MAXWELL: Our deadly indifference to farm workers 

4/7/2004 – Printed in the EDITORIAL section of The St Petersburg Times Newspaper

FORT PIERCE

Florida Gov. Jeb Bush, every state elected official and all farmers should be ashamed. All Floridians, because of our selfish demand for cheap, fresh produce, should be ashamed. We should be ashamed that we condone the unethical and inhumane treatment of the state’s 300,000-plus farm workers, especially migrants.

What follows describes an event in the lives of Florida farm workers whose misfortune was needing to work to feed their families, for doing thankless jobs few American citizens would stoop to do.

At about 5:50 p.m. on April 1, a Ford 350 cargo van approached the Orange Avenue exit on Interstate 95 in Fort Pierce. According to the Florida Highway Patrol, the driver sent the van swerving across the southbound lanes. The van struck the median and rolled over four times.

Although the Econoline was designed for 15 people, including the driver, it was carrying 19 when it wrecked and ejected all of its occupants onto the interstate. Seven died on the spot, and the other 12 were injured and transported to area hospitals.

The workers were returning to their homes in Fort Pierce from a grove owned by Circle H Citrus. As of this writing, three of the dead, all Mexicans, have been identified. None of the others carried identification.

Florida Highway Patrol spokesman Lt. Tim Frith, who was at the scene, said, “It’s a very heart-wrenching accident. I haven’t seen (seven) fatalities in one vehicle in my career. . . . My understanding is some of these poor gentleman are working there and don’t know anyone. They’re simply here to make money.”

The circumstances surrounding this accident are routine. But these circumstances also reflect the vast clout the farming industry has in Tallahassee.

Salvadore Leon, the van driver, like many others who transport tens of thousands of laborers each day, did not have the proper license to operate the vehicle. Frith said officials were trying to determine why the van seemed to have more passengers than available seats. The Associated Press reports that the Econoline had four bench seats, along with single seats for a driver and passenger.

Not surprisingly, state statutes governing the transport of migrant farm workers are a joke: Drivers can pack as many migrants into a vehicle as they want and can. Only the driver, front-seat passengers and those under the age of 18 are required to wear seat belts. Although federal law requires that all vehicles transporting farm workers must be properly insured, Florida has a poor record of keeping track of the state’s thousands of vans and buses. The state does not care enough about farm workers to hire an adequate number of inspectors.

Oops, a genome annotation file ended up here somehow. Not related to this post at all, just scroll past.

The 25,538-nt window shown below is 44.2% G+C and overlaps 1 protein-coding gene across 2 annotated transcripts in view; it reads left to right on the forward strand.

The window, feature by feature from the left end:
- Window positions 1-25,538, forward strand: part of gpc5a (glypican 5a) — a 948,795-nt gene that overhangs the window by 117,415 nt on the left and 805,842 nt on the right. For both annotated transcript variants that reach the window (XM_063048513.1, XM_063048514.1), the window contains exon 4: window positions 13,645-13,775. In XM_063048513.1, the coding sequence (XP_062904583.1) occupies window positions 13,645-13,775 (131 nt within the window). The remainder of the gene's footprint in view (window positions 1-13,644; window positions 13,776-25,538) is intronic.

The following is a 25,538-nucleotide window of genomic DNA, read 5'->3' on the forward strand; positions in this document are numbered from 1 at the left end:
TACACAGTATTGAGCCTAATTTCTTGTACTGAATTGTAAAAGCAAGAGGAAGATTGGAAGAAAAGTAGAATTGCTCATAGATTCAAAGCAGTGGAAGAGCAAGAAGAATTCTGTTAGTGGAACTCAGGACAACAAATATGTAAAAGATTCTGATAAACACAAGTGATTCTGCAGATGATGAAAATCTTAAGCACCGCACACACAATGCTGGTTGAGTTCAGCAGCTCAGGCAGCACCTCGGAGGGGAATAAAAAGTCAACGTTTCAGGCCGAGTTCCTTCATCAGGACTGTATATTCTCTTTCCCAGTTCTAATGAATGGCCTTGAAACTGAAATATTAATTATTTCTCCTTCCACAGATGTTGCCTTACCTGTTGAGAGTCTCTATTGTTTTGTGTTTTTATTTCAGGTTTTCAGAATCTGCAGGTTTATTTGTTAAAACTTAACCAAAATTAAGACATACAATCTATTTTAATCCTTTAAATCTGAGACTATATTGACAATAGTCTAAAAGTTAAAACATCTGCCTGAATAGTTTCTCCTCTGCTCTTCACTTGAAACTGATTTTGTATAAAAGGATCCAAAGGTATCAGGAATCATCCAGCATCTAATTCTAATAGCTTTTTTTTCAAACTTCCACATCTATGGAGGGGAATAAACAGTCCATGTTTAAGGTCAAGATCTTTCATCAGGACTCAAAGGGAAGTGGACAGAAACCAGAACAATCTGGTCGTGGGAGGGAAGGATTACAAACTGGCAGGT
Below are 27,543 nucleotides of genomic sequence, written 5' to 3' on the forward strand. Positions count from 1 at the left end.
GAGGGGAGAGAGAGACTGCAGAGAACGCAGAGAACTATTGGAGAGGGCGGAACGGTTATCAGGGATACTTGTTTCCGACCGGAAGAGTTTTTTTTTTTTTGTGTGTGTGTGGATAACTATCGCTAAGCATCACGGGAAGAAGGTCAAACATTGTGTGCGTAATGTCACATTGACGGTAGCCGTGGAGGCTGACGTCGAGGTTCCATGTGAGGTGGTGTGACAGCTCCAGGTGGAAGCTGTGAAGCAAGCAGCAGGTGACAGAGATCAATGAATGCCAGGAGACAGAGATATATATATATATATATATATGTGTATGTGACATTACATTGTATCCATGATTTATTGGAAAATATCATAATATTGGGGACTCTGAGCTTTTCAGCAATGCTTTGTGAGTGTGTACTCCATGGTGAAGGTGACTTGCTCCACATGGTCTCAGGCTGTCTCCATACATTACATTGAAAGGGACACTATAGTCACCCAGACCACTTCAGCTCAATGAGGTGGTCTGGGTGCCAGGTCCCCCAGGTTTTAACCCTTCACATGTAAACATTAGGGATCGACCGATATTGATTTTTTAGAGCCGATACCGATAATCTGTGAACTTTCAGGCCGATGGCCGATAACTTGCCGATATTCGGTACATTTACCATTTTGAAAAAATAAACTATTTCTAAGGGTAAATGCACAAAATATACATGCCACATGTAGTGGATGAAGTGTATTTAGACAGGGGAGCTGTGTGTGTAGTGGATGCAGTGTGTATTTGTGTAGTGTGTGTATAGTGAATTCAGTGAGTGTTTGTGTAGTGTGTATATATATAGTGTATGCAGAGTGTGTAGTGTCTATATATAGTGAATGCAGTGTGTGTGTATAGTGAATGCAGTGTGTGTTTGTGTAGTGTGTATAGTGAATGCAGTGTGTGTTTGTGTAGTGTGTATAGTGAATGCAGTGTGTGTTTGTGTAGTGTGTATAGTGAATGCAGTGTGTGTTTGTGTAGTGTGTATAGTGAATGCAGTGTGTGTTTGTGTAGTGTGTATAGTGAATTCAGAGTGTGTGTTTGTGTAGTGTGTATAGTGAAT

Sure, accidents will happen. But they happen more often when people who can help prevent them _ Florida’s governor, state lawmakers and consumers who love cheap produce _ are indifferent. Bush and the Legislature could improve highway safety and other areas of life for farm workers today if they had the ethical will to so. But most state officials are in bed with agriculture, Florida’s second largest industry.

A few weeks ago, Bush _ with lawmakers who double as farmers back in their districts standing beside him _ backed legislation that would make crew chiefs and subcontractors guilty of a felony if they jeopardized workers’ health. The centerpiece of the new rules would be an increase from $1,000 to $2,500 in the maximum penalty levied against crew chiefs who break the rules. The laws will be virtually useless because they absolve the real culprits _ the growers _ of responsibility.

The death of the seven migrants in Fort Pierce brings Bush’s proposed legislation into sharp relief, exposing it for the sham that it is.

Note: The dead migrants and the survivors of the crash worked for Circle H Citrus of Fort Pierce. It is owned by the powerful George Pantuso. And who is George Pantuso? Gov. Bush recently appointed him to the Florida Citrus Commission. His term begins June 1.

So, what is the big deal? It is that FHP, along with other authorities, is investigating whether the van driver or Circle H Citrus is liable for the wreck. I am a betting man, and I am cynical enough to wager that, given the state’s practice of allowing growers to shift all blame to their crew chiefs when labor laws are violated, the van driver is in big trouble, perhaps of the vehicular homicide kind.

And the fruit company? I hope that I am wrong this time. But I am betting that Circle H Citrus will be legally exonerated of any responsibility in the death its workers.

All ethical Floridians should be ashamed. When will we publicly protest the abuse of our farm workers?